According to Martin Seligman, father of Positive Psychology, finding identity and purpose is a fundamental human requirement for happiness. Our identity and search for purpose as young people are often affected by so many factors. This often get in the way of us reaching purpose and pursuing our plans and dreams. As Seychellois youth, we may especially find this very difficult when our country affords so little to us, in terms of opportunities for growth. The education system teaches us that academic excellence is the way to achieving success but that is not always the case. With the pandemic situation, the stark reality is that skilled workers are being sought for more than academics. In some ways, our system has failed to provide us with the tools to develop resilience and ingenuity in situations where academic excellence does not equate to success and fulfilment. This pandemic has in a way halted most of our career aspirations and goals as young graduates.
I believe the current situation has shed light on some already existing issues that has put a lot of university graduates at a disadvantage. I have heard stories of young graduates feeling underappreciated and undervalued after finishing their studies in the past. As a result, a lot of young professionals become demotivated, lose their drive and are no longer seeking their purpose but instead settling for less. It’s true, Seychelles is now leading by example with having 2 young professionals in government as an MNA and Minister. However, the gap still exists, in the extent to which young people are given the opportunity, and the ability to grow and succeed in any field of their choice in our country. My fear that the pressures of the current pandemic will make this worse. Personally, I recently returned to the country after completing my master’s in Clinical Neuropsychology in the UK. I was struggling to find a job in my field. and had to accept that with the new reality, I will have to make do with what comes. I am lucky to have even found a job in the current situation, and I must say I was blessed. However, even if I still can’t do what I’m passionate about, I can say this experience taught me a lesson: Your career or lack thereof doesn’t define your potential.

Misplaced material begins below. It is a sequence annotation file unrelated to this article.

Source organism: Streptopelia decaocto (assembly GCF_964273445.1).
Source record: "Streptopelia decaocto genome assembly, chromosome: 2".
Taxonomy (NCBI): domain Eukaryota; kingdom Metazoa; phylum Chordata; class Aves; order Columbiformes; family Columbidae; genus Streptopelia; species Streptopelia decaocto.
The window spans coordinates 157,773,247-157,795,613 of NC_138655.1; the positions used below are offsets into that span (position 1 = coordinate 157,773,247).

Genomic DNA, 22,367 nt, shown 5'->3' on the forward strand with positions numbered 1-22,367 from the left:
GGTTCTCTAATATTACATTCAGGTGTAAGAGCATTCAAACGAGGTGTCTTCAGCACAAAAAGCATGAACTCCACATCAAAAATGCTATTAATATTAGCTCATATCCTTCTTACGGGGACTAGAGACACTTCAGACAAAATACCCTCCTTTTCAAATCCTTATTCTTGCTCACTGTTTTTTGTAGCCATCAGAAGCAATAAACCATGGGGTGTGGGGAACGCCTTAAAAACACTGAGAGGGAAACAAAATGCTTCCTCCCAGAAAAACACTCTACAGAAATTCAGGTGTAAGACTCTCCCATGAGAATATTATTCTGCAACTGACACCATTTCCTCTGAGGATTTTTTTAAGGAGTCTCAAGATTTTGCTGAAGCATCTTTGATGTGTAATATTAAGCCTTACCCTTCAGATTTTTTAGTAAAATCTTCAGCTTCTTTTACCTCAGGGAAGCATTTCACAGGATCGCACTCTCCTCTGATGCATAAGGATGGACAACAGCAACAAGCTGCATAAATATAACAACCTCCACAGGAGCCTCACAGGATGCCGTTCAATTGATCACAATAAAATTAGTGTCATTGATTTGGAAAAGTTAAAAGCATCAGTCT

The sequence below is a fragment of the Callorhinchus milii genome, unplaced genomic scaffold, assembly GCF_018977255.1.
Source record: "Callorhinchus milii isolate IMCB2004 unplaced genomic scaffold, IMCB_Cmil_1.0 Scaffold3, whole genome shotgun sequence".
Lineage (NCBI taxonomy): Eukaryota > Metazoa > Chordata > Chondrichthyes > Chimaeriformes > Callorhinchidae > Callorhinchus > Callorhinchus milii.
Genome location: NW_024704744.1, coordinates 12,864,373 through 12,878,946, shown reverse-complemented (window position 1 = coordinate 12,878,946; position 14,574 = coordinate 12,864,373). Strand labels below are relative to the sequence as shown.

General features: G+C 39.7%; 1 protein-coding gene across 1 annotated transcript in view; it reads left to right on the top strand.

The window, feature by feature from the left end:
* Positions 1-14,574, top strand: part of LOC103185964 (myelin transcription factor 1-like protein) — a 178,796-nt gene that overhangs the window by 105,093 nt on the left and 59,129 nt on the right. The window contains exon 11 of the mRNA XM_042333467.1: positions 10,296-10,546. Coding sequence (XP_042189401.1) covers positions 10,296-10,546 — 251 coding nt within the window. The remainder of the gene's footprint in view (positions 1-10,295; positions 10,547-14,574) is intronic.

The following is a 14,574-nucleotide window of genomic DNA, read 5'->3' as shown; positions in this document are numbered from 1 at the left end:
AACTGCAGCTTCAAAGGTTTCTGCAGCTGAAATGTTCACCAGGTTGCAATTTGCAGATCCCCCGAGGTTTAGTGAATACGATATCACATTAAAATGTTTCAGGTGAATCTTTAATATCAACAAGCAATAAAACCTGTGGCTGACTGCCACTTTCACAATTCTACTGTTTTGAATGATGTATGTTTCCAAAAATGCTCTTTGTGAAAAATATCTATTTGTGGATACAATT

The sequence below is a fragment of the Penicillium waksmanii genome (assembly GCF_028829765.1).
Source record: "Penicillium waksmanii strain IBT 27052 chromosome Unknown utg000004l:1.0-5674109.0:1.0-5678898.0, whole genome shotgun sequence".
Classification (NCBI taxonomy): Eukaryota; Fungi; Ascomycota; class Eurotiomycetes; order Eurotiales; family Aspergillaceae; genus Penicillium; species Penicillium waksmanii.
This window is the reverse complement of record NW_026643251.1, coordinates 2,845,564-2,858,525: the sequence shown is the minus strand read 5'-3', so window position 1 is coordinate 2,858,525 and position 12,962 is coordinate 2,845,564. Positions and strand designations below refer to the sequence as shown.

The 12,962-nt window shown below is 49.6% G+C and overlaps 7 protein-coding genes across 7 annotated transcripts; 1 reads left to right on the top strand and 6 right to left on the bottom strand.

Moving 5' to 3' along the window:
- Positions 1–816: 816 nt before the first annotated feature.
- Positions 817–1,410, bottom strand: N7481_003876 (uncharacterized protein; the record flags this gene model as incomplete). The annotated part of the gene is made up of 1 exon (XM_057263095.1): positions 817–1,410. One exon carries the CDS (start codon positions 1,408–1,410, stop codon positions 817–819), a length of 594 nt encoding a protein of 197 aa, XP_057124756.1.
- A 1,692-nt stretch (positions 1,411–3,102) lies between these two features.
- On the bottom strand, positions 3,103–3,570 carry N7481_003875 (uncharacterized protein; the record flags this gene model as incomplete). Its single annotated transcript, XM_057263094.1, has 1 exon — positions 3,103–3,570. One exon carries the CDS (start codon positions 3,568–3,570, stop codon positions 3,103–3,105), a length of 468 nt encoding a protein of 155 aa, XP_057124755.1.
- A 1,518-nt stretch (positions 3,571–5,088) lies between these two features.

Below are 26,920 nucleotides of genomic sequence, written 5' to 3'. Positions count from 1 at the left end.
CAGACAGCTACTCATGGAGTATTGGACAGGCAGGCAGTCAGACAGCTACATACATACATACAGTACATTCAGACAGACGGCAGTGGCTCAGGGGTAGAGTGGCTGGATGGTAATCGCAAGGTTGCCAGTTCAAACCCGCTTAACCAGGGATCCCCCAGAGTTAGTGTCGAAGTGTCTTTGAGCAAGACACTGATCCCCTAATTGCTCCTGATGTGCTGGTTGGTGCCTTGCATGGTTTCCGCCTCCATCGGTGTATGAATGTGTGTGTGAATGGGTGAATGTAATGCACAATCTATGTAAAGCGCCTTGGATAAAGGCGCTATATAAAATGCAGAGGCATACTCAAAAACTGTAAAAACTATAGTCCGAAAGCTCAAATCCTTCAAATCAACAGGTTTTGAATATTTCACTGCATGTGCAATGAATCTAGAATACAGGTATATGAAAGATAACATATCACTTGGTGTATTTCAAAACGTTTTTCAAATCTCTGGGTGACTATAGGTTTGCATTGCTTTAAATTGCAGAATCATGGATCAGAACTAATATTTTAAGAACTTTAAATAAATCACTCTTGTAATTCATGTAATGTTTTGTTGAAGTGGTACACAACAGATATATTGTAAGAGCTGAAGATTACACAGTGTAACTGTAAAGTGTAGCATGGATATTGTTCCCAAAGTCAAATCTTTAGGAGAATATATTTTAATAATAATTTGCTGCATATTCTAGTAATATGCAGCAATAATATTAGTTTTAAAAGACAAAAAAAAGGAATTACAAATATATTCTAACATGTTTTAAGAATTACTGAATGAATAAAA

I strongly believe this situation should not deter us from dreaming but rather inspire us to create opportunities to build the world we want to see and develop the spirit of entrepreneurship. The idea of change and thinking outside the “boxed mindset” our society has ingrained in us, can be scary. This is true, but I would argue that the most dangerous phrase in the English language is “we’ve always done it this way”. I think if this pandemic has taught us one thing is that we NEED and CAN adapt. We can change, and there is more than one way to skin a coconut (I love animals, so I refuse to use the term cat here).